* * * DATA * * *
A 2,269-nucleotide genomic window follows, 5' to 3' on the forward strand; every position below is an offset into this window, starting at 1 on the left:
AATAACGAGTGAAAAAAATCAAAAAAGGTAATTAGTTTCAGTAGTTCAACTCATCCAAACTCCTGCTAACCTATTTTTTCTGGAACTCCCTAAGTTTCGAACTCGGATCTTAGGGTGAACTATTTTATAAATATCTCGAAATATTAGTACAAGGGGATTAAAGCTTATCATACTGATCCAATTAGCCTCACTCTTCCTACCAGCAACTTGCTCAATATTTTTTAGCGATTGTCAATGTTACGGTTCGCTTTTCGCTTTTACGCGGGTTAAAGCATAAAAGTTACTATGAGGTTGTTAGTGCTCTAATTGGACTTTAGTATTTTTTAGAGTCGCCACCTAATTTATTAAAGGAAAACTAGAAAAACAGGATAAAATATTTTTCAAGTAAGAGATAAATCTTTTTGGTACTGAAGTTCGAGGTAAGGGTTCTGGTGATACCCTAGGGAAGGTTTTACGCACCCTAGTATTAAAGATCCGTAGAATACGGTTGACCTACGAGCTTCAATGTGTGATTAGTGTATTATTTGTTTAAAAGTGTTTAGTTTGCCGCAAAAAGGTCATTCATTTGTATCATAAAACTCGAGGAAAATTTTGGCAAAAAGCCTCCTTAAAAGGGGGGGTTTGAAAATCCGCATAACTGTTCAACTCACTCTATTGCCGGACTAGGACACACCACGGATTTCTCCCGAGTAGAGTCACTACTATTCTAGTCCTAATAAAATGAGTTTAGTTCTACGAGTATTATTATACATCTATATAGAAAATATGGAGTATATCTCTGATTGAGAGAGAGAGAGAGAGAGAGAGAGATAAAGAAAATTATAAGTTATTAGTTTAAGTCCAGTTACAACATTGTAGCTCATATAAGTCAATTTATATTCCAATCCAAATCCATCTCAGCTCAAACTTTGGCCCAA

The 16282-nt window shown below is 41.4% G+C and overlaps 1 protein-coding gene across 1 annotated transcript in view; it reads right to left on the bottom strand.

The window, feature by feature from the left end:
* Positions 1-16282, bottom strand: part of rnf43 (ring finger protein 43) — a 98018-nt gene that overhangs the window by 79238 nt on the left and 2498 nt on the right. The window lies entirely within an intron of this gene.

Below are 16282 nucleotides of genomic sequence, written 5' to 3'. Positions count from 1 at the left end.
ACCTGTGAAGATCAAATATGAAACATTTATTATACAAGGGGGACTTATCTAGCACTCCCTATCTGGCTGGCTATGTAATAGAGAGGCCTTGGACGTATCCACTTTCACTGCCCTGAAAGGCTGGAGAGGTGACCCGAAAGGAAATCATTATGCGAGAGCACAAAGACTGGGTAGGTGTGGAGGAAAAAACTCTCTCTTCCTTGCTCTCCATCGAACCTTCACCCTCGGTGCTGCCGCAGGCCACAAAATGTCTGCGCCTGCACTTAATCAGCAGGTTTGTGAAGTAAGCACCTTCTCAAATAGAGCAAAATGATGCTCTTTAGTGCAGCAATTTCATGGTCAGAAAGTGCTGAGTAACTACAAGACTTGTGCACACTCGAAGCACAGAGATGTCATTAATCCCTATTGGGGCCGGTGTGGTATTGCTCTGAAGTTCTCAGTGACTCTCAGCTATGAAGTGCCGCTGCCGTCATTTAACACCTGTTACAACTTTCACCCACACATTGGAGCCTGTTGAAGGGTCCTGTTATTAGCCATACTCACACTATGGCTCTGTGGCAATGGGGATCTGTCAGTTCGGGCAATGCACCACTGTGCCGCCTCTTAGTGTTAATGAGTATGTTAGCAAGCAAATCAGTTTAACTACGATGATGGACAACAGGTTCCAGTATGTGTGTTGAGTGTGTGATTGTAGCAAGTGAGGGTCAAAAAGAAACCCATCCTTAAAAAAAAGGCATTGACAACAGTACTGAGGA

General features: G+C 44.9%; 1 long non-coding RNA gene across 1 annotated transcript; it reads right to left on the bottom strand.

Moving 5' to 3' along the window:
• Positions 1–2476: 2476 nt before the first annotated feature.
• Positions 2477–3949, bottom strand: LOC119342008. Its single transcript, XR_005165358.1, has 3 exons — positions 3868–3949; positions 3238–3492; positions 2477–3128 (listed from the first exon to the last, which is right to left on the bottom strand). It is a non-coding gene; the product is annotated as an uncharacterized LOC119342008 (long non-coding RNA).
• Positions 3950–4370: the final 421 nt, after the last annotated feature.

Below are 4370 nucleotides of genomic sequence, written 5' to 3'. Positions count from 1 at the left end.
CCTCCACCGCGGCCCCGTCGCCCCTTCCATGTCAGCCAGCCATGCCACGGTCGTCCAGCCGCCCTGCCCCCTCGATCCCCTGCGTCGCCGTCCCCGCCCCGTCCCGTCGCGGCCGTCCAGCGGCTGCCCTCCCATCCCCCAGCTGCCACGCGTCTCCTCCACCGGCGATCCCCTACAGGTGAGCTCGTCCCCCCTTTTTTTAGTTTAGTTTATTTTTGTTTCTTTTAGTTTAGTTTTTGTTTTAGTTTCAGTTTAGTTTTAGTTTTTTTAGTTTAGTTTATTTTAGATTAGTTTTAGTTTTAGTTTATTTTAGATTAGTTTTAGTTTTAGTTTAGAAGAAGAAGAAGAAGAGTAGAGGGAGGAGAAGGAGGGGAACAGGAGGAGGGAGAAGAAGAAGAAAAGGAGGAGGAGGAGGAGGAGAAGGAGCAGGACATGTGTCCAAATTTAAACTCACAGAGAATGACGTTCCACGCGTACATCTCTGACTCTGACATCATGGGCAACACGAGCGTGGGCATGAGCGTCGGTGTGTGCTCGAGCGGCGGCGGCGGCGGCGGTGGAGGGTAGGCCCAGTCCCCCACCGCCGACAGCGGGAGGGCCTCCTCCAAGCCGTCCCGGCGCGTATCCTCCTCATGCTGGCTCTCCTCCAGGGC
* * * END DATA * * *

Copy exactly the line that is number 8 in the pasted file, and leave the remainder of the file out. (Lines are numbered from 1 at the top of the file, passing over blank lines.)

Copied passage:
General features: G+C 44.9%; 1 long non-coding RNA gene across 1 annotated transcript; it reads right to left on the bottom strand.